Methods for Motion Correction Evaluation Using 18F-FDG Human Brain Scans on a High-Resolution PET Scanner

Sune H. Keller, Merence Sibomana, Oline Vinter Olesen, Claus Svarer, Søren Holm, Flemming L. Andersen, Liselotte Højgaard

    Research output: Contribution to journalJournal articleResearchpeer-review

    Abstract

    Many authors have reported the importance of motion correction (MC) for PET. Patient motion during scanning disturbs kinetic analysis and degrades resolution. In addition, using misaligned transmission for attenuation and scatter correction may produce regional quantification bias in the reconstructed emission images. The purpose of this work was the development of quality control (QC) methods for MC procedures based on external motion tracking (EMT) for human scanning using an optical motion tracking system. Methods: Two scans with minor motion and 5 with major motion (as reported by the optical motion tracking system) were selected from F-18-FDG scans acquired on a PET scanner. The motion was measured as the maximum displacement of the markers attached to the subject's head and was considered to be major if larger than 4 mm and minor if less than 2 mm. After allowing a 40- to 60-min uptake time after tracer injection, we acquired a 6-min transmission scan, followed by a 40-min emission list-mode scan. Each emission list-mode dataset was divided into 8 frames of 5 min. The reconstructed time-framed images were aligned to a selected reference frame using either EMT or the AIR (automated image registration) software. The following 3 QC methods were used to evaluate the EMT and AIR MC: a method using the ratio between 2 regions of interest with gray matter voxels (GM) and white matter voxels (WM), called GM/WM; mutual information; and cross correlation. Results: The results of the 3 QC methods were in agreement with one another and with a visual subjective inspection of the image data. Before MC, the QC method measures varied significantly in scans with major motion and displayed limited variations on scans with minor motion. The variation was significantly reduced and measures improved after MC with AIR, whereas EMT MC performed less well. Conclusion: The 3 presented QC methods produced similar results and are useful for evaluating tracer-independent external-tracking motion-correction methods for human brain scans.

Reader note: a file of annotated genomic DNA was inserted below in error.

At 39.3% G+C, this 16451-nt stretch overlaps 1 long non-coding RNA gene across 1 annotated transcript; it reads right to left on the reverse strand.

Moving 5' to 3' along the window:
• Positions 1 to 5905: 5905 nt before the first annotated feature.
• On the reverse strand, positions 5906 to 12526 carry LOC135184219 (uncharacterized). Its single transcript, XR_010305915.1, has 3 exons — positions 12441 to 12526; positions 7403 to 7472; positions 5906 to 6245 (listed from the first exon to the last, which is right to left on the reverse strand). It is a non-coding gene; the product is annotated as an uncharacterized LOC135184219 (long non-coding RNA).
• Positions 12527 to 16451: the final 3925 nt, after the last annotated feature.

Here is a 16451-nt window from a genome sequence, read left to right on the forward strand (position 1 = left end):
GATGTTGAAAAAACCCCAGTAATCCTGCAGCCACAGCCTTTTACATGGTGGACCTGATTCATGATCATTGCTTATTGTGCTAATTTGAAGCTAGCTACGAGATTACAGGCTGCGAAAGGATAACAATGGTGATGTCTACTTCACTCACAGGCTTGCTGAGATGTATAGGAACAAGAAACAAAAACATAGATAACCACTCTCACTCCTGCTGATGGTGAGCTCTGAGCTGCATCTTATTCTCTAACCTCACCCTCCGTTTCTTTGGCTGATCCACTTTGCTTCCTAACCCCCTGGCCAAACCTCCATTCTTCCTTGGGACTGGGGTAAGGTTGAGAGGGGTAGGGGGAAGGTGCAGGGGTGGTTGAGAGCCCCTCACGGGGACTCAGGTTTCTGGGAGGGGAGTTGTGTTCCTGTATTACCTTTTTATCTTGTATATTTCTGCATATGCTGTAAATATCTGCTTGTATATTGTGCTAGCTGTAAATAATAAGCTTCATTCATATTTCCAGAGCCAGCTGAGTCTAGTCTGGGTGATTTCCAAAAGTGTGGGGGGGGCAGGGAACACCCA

Original languageEnglish
    JournalJournal of Nuclear Medicine
    Volume53
    Issue number3
    Pages (from-to)495-504
    ISSN0161-5505
    DOIs
    Publication statusPublished - 2012

    Keywords

    • PET
    • Motion tracking
    • Motion correction
    • Quality control
    • HRRT

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